Started by Erani’s son Shahrookh Erani, ‘The Place Touché the Sizzler’ on Moledina Road, Camp, has been serving traditional sizzlers for an illustrious five decades.
‘The Place Touché the Sizzler’ on Moledina Road in Pune. (Express Photo by Pavan Khengre)
In 1963, a Zoroastrian man named Firoz Erani pioneered the sizzler — a dish with a medley of ingredients cooked and served on a hot metal plate with a wooden holder — in Mumbai. A restaurateur, Erani dabbled with the novel idea of the sizzler in his restaurants till he opened ‘The Sizzler’, a garden restaurant in Excelsior Cinemas, Fort, and introduced India to the concept of sizzler. Now, with all its pomp and show, the sizzler finds itself on the menus of many restaurants across the country.
Written by Ruchika Goswamy | Indian Express Pune
Started by Erani’s son Shahrookh Erani, ‘The Place Touché the Sizzler’ on Moledina Road, Camp, has been serving traditional sizzlers for an illustrious five decades. The restaurant has witnessed it all through the times — from being frequented by the foreign clientele in the 1970s-80s and as the hip hangout place for students to the visit by NDA and AFMC cadets till the late 90s and becoming a weekend choice amid families.
Traditionally, the sizzler is meat or vegetables accompanied by carrots and beans cut into juliennes, a cabbage wedge, fries and white rice with a special sauce. (Express Photo)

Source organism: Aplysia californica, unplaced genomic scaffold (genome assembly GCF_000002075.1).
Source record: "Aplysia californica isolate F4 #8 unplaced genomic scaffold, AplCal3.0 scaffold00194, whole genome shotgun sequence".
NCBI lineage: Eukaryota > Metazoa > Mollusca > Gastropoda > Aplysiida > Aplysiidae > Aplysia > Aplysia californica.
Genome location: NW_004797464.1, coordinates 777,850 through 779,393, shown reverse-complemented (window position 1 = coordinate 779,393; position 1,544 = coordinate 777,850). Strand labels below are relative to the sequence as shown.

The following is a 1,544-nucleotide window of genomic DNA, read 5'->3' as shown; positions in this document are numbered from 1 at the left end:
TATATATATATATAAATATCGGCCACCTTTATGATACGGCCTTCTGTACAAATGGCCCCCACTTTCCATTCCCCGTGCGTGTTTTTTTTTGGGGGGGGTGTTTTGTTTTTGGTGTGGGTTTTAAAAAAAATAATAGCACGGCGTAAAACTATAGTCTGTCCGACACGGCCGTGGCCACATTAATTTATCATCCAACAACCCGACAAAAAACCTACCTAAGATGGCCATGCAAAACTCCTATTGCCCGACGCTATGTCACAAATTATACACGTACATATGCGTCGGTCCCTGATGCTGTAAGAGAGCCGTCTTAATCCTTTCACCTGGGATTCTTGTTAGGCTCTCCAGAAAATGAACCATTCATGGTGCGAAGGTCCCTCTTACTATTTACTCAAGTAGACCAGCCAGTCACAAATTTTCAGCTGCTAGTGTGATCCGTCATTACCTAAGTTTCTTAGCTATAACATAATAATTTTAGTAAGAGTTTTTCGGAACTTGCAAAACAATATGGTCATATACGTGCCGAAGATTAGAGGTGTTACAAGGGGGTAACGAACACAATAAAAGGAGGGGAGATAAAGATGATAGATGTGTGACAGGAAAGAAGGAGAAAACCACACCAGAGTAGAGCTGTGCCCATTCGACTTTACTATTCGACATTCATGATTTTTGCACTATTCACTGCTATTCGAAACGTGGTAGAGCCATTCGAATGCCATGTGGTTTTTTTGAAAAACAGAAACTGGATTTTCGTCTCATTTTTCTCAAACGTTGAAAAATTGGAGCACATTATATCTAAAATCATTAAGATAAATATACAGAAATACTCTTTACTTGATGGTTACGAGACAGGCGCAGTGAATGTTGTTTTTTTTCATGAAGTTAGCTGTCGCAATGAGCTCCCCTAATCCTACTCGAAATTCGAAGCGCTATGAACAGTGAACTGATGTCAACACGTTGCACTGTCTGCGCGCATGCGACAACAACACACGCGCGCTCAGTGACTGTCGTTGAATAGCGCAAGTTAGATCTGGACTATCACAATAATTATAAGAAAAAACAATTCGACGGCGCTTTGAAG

Farida Vachha, general manager of ‘The Place Touché the Sizzler’ said, “Firoz Erani came up with the sizzler as an attempt to keep the food on the table piping hot till the last morsel. After the dish was well received in his existing restaurants in Mumbai, he opened ‘The Sizzler’ and another branch in the Isle of Man, UK. Both the restaurants ran till Erani passed away.”
Under his father’s disciplined tutelage, Shahrookh Erani learned to perfect the sizzler and in 1967, opened Touché on Breach Candy Road in Mumbai. Four years later, he moved to Pune and started ‘The Place Touché the Sizzler’ on September 1. The menu boasted eclectic sizzler options in poultry, seafood, pork and vegetables. The sizzlers’ hot metal plate still retains the shape and design conceptualised by Firoz Erani and a special dye is used to maintain it which is changed after it wears down, said Vachha.
Shahrookh Erani. (Express/Sourced)
“When The Place started, it garnered a lot of attention, especially among the foreigners residing in the city. The Osho Ashram had started around the same time and the followers frequented in search of continental flavours. The restaurant was also a popular hangout place for youngsters — both local and international. I remember groups of Palestinians, Iranians, Iraqis, and African Americans spending their time here. Even cadets from the NDA and AFMC hold fond memories of having spent their days here and often come back as officers to relive the bygone days,” said Vachha.
Firoz Erani. (Express/Sourced)
In 1986, the area was bought by Clover Builders and the once one-storeyed restaurant was revamped into the present-day two-storeyed structure. “Earlier, the restaurant was in an old bungalow-like structure but after the plot was bought, we relocated temporarily and the new structure came about in 1988. Two young interior designers worked with Shahrookh to have his vision come to a realisation,” she said.
The interior of the restaurant is predominantly wooden — wooden furniture and comfortable upholstery coupled with wooden panelling over the walls and ceiling add warmth and earthiness to the space. The cleverly installed soft lights and sober-coloured window panes complement the overall dining experience at any hour of the day. Equipped with staff and servers with an experience of two decades, ‘The Place Touché the Sizzler’ has maintained its stature as an authentic sizzler restaurant.